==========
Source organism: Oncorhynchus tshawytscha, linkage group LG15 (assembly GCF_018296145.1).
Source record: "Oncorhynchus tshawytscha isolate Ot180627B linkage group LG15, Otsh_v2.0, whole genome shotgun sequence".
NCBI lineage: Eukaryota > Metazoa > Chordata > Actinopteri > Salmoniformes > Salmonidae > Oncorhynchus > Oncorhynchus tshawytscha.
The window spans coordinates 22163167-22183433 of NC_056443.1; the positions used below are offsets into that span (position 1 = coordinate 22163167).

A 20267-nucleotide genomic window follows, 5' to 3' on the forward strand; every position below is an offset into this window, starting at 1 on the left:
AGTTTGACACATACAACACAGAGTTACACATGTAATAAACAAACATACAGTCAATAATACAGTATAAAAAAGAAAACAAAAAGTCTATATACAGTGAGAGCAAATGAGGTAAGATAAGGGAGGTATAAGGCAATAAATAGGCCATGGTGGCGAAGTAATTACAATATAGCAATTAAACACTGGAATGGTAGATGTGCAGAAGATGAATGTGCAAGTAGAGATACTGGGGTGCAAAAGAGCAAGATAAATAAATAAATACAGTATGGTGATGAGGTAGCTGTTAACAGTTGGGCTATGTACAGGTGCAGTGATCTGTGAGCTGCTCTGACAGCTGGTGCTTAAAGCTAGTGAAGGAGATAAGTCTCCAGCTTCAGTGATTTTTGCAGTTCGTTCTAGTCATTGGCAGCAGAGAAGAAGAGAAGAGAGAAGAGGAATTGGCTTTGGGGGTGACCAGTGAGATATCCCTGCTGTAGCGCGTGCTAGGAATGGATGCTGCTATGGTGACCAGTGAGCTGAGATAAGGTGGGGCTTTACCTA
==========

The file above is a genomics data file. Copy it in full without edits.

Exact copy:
Source organism: Oncorhynchus tshawytscha, linkage group LG15 (assembly GCF_018296145.1).
Source record: "Oncorhynchus tshawytscha isolate Ot180627B linkage group LG15, Otsh_v2.0, whole genome shotgun sequence".
NCBI lineage: Eukaryota > Metazoa > Chordata > Actinopteri > Salmoniformes > Salmonidae > Oncorhynchus > Oncorhynchus tshawytscha.
The window spans coordinates 22163167-22183433 of NC_056443.1; the positions used below are offsets into that span (position 1 = coordinate 22163167).

A 20267-nucleotide genomic window follows, 5' to 3' on the forward strand; every position below is an offset into this window, starting at 1 on the left:
AGTTTGACACATACAACACAGAGTTACACATGTAATAAACAAACATACAGTCAATAATACAGTATAAAAAAGAAAACAAAAAGTCTATATACAGTGAGAGCAAATGAGGTAAGATAAGGGAGGTATAAGGCAATAAATAGGCCATGGTGGCGAAGTAATTACAATATAGCAATTAAACACTGGAATGGTAGATGTGCAGAAGATGAATGTGCAAGTAGAGATACTGGGGTGCAAAAGAGCAAGATAAATAAATAAATACAGTATGGTGATGAGGTAGCTGTTAACAGTTGGGCTATGTACAGGTGCAGTGATCTGTGAGCTGCTCTGACAGCTGGTGCTTAAAGCTAGTGAAGGAGATAAGTCTCCAGCTTCAGTGATTTTTGCAGTTCGTTCTAGTCATTGGCAGCAGAGAAGAAGAGAAGAGAGAAGAGGAATTGGCTTTGGGGGTGACCAGTGAGATATCCCTGCTGTAGCGCGTGCTAGGAATGGATGCTGCTATGGTGACCAGTGAGCTGAGATAAGGTGGGGCTTTACCTA